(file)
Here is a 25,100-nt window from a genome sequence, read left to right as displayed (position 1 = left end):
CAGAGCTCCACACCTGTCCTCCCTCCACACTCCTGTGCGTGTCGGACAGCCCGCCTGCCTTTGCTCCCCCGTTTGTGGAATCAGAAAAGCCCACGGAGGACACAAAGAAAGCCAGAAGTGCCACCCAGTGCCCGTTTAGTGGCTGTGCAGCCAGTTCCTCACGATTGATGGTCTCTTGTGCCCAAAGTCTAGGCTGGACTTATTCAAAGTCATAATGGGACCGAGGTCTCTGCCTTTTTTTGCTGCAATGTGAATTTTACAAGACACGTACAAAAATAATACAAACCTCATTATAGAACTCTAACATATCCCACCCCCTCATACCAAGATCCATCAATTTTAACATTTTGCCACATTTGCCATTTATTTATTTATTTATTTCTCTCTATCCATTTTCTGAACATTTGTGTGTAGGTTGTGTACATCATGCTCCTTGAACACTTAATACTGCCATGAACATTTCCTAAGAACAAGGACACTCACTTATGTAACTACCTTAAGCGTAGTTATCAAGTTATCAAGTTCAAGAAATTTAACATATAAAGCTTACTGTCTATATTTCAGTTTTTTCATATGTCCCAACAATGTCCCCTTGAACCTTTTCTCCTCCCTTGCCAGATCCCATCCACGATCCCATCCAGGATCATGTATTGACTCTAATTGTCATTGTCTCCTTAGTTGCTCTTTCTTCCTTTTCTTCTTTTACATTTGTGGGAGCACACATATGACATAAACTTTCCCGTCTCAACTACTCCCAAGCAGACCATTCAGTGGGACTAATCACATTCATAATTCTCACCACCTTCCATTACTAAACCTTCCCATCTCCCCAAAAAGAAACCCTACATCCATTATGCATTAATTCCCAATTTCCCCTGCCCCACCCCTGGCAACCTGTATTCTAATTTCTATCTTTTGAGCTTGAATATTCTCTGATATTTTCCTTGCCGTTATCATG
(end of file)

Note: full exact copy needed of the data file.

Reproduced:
Here is a 25,100-nt window from a genome sequence, read left to right as displayed (position 1 = left end):
CAGAGCTCCACACCTGTCCTCCCTCCACACTCCTGTGCGTGTCGGACAGCCCGCCTGCCTTTGCTCCCCCGTTTGTGGAATCAGAAAAGCCCACGGAGGACACAAAGAAAGCCAGAAGTGCCACCCAGTGCCCGTTTAGTGGCTGTGCAGCCAGTTCCTCACGATTGATGGTCTCTTGTGCCCAAAGTCTAGGCTGGACTTATTCAAAGTCATAATGGGACCGAGGTCTCTGCCTTTTTTTGCTGCAATGTGAATTTTACAAGACACGTACAAAAATAATACAAACCTCATTATAGAACTCTAACATATCCCACCCCCTCATACCAAGATCCATCAATTTTAACATTTTGCCACATTTGCCATTTATTTATTTATTTATTTCTCTCTATCCATTTTCTGAACATTTGTGTGTAGGTTGTGTACATCATGCTCCTTGAACACTTAATACTGCCATGAACATTTCCTAAGAACAAGGACACTCACTTATGTAACTACCTTAAGCGTAGTTATCAAGTTATCAAGTTCAAGAAATTTAACATATAAAGCTTACTGTCTATATTTCAGTTTTTTCATATGTCCCAACAATGTCCCCTTGAACCTTTTCTCCTCCCTTGCCAGATCCCATCCACGATCCCATCCAGGATCATGTATTGACTCTAATTGTCATTGTCTCCTTAGTTGCTCTTTCTTCCTTTTCTTCTTTTACATTTGTGGGAGCACACATATGACATAAACTTTCCCGTCTCAACTACTCCCAAGCAGACCATTCAGTGGGACTAATCACATTCATAATTCTCACCACCTTCCATTACTAAACCTTCCCATCTCCCCAAAAAGAAACCCTACATCCATTATGCATTAATTCCCAATTTCCCCTGCCCCACCCCTGGCAACCTGTATTCTAATTTCTATCTTTTGAGCTTGAATATTCTCTGATATTTTCCTTGCCGTTATCATG